with the cross and known as a dip or clipwell. It was fitted with a pair of
doors in 1868, but is now covered with stone slabs. The cross and well are
Listed Grade II.

The site of the monument is shown on the attached map extract.

Source: Historic England

Reasons for Scheduling

Wayside crosses are one of several types of Christian cross erected during the
medieval period, mostly from the 9th to 15th centuries AD. In addition to
serving the function of reiterating and reinforcing the Christian faith
amongst those who passed the cross and of reassuring the traveller, wayside
crosses often fulfilled a role as waymarkers, especially in difficult and
otherwise unmarked terrain. The crosses might be on regularly used routes
linking ordinary settlements or on routes having a more specifically religious
function, including those providing access to religious sites for parishioners
and funeral processions, or marking long-distance routes frequented on
Over 350 wayside crosses are known nationally, concentrated in south west
England throughout Cornwall and on Dartmoor where they form the commonest type
of stone cross. A small group also occurs on the North York Moors. Relatively
few examples have been recorded elsewhere and these are generally confined to
remote moorland locations.
Outside Cornwall almost all wayside crosses take the form of a `Latin' cross,
in which the cross-head itself is shaped within the projecting arms of an
unenclosed cross. In Cornwall wayside crosses vary considerably in form and
decoration. The commonest type includes a round, or `wheel', head on the faces
of which various forms of cross or related designs were carved in relief or
incised, the spaces between the cross arms possibly pierced. The design was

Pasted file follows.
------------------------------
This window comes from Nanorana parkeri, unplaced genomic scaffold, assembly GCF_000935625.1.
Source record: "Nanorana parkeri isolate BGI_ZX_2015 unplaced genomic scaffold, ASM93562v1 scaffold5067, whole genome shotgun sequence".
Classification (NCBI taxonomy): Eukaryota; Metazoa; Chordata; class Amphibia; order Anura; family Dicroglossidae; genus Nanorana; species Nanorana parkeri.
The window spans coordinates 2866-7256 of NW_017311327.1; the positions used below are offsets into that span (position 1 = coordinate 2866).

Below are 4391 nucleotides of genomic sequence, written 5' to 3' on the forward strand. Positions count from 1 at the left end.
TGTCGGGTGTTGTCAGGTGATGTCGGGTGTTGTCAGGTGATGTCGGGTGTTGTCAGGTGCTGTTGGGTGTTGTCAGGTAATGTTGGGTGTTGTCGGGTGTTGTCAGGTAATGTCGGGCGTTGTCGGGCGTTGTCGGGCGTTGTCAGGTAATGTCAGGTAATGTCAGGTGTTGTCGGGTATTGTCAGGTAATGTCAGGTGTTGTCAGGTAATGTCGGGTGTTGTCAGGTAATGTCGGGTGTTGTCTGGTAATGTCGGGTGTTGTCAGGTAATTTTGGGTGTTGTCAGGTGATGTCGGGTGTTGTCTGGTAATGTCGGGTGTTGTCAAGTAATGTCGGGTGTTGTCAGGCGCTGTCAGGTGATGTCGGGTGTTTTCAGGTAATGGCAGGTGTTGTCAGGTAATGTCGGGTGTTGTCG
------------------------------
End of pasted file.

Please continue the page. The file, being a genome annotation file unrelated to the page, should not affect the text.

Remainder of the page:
sometimes supplemented with a relief figure of Christ and the shaft might bear
decorative panels and motifs. Less common forms in Cornwall include the
`Latin' cross and, much rarer, the simple slab with a low relief cross on both
faces. Rare examples of wheel-head and slab-form crosses also occur within the
North York Moors group. Most wayside crosses have either a simple socketed
base or show no evidence for a separate base at all.
Wayside crosses contribute significantly to our understanding of medieval
religious customs and sculptural traditions and to our knowledge of medieval
routeways and settlement patterns. All wayside crosses which survive as earth-
fast monuments, except those which are extremely damaged and removed from
their original locations, are considered worthy of protection.

The wayside cross at Condicote survives well, and, with the exception of the
cross head, with all of its original elements intact in what is likely to
be its original location. The cross is erected over a dip well, and the area
of cross and well obviously played an important part in the life of the
village community.

Source: Historic England


Books and journals
Pooley, C, Notes on the Old Crosses of Gloucestershire, (1868), 71
Notes on village notice board,

Source: Historic England